In other words, the child’s future is being predicted on the basis of a prospective follow-up study of children born between 1986 and 1996 who had none of the modern spasticity management interventions and had only the established therapy available to Canadian children at that time.
So….the take away messages are:
- Know how your child’s motor function is classified
- Know that this old data does accurately predict what you can expect if your child has just the standard, accepted therapy which does not include integrated spasticity management in most areas of the USA and Canada.
- If you decide to not seek help from a spasticity management team, then make an informed choice. Know what the outcome of non-intervention actually will be.
Next week, I will go into the data behind the GMFCS and explain what it means in the different Levels I to V. My goal is to help with the process of informed choice at the different ages and stages of the child’s development.
- 2. Harvey, A et al, “Current and future uses of the Gross Motor Function Classification System.” Developmental Medicine & Child Neurology 51 (2009):328-329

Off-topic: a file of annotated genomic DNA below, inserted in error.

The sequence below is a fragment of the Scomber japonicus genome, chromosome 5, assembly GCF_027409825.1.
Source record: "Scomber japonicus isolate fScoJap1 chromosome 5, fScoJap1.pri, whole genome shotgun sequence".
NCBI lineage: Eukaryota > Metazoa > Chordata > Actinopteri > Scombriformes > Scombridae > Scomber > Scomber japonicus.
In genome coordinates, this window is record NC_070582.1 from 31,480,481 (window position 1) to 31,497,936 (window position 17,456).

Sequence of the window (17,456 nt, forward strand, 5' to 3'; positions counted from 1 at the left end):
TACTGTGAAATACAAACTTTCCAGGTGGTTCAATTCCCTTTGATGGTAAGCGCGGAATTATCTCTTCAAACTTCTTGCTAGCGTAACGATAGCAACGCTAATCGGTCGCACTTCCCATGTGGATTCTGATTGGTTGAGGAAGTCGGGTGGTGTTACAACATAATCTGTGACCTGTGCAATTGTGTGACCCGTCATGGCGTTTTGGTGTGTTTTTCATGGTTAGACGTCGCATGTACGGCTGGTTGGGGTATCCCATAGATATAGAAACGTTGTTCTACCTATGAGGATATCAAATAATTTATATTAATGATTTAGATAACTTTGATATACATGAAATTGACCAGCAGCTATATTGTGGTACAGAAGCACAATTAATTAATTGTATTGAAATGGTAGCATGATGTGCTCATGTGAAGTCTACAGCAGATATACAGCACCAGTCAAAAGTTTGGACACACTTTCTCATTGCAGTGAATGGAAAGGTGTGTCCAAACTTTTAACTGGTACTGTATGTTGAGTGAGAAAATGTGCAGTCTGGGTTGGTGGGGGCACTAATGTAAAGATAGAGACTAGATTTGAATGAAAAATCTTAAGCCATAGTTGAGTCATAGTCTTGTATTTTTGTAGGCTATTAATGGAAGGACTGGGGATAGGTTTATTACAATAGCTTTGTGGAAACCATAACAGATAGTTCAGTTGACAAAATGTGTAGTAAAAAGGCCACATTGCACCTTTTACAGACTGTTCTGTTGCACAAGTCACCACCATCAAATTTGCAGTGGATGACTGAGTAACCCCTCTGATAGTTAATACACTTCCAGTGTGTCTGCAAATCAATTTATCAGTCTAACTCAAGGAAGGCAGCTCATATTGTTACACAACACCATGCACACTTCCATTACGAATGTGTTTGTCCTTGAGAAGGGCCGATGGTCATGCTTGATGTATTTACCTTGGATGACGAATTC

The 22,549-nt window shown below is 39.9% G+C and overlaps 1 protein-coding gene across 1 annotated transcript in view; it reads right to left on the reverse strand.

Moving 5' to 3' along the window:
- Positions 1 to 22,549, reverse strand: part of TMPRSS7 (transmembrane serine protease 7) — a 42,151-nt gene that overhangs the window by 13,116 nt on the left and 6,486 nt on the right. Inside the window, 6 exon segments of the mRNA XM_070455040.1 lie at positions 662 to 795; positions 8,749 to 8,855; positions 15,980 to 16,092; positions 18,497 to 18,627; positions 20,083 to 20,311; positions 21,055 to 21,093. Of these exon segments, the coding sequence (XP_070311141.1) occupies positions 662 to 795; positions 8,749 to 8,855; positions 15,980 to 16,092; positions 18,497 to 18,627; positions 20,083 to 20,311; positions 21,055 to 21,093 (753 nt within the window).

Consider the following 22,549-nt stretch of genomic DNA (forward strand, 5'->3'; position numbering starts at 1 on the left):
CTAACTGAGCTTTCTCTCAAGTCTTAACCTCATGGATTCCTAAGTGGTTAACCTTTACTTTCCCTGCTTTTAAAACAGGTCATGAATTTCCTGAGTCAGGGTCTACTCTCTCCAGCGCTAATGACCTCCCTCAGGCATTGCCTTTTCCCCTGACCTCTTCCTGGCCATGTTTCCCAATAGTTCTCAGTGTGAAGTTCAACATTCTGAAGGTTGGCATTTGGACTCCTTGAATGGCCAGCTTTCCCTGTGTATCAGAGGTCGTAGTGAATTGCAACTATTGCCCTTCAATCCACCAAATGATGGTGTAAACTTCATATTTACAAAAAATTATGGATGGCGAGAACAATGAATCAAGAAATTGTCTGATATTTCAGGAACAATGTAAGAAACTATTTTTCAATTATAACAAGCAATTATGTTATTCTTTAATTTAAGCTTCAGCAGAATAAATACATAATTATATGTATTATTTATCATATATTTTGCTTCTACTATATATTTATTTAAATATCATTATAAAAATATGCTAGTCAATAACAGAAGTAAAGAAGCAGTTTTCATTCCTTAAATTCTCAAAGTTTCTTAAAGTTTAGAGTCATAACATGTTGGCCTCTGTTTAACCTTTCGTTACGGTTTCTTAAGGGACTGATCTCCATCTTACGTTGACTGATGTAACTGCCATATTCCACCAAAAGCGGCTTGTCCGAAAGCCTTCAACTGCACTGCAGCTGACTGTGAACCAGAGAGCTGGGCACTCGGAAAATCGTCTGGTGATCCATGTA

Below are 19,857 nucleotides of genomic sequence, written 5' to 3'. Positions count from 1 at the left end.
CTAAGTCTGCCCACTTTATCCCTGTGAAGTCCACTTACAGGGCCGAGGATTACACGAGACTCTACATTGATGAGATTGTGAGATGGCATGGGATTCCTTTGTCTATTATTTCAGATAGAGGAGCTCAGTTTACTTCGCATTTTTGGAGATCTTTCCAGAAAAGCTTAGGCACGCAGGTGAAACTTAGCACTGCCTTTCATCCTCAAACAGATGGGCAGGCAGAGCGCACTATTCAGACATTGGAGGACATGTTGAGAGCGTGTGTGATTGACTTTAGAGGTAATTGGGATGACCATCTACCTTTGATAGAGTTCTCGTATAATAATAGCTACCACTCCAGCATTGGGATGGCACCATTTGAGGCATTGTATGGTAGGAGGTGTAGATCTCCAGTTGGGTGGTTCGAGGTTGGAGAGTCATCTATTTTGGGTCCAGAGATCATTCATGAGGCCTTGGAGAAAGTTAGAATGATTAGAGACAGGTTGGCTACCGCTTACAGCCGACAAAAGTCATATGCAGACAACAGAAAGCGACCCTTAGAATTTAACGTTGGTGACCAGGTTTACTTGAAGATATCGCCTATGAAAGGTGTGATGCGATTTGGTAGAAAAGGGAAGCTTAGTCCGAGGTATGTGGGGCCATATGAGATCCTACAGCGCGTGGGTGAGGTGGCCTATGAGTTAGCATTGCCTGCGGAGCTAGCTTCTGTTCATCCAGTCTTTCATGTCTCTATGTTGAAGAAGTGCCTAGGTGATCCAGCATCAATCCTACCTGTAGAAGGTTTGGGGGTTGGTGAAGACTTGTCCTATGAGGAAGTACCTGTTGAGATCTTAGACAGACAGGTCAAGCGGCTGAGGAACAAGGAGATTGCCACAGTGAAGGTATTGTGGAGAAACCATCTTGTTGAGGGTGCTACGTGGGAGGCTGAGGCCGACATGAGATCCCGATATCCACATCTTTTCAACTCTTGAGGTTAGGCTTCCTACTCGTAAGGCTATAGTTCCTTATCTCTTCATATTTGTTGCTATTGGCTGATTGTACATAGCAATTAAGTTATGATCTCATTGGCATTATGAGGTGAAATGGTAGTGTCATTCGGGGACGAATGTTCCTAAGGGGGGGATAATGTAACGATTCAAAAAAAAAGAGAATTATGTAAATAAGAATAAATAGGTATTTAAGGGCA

Hi Karen, Thanks so much for writing a series of posts on the GMFCS. Your timing (for me) was perfect as I’ve just been introduced to this system. My son is 15 months and has cerebral palsy as a result of an in utero stroke. At 14 months, his PT ranked him according to this system to see where he would fall. Her reason for doing this was to use the findings to set goals. She explained to me that at the age of 2, kiddos with CP will fall into one level and it’s unlikely that they will move levels after that age. Is that an accurate statement? If not, at what age is an appropriate time to assign a level to a child? Thanks!
Good question Cam. It is possible to classify the children early, but it is not very accurate.They really need to be reclassified at 2 years or older.I think 4-6 years is a better time to assess as by then, the child’s brain has actually recovered from the initial injury to whatever extent it can. As you will read as I work through the Cerebral Palsy – GMFCS and Topography series, the child’s motor potential grows with time and often they can learn skills-later than normal, but they do learn.The GMFCS is a useful way to help MD’s and therapists describe severity at one moment in time, but it was not designed, nor should it be used, to determine the prognosis for change. Goals are future directed and can not be set by the either the child’s past or present. Goals are what they will be able to do in the future.
GORTER, J. W., KETELAAR, M., ROSENBAUM, P., HELDERS, P. J. and PALISANO, R. (2009), Use of the GMFCS in infants with CP: the need for reclassification at age 2 years or older. Developmental Medicine & Child Neurology, 51: 46–52.
Thank you for the clarification! I’m looking forward to reading the entire series…..this is fascinating and so helpful to us as we continue our journey of recovery and development. 🙂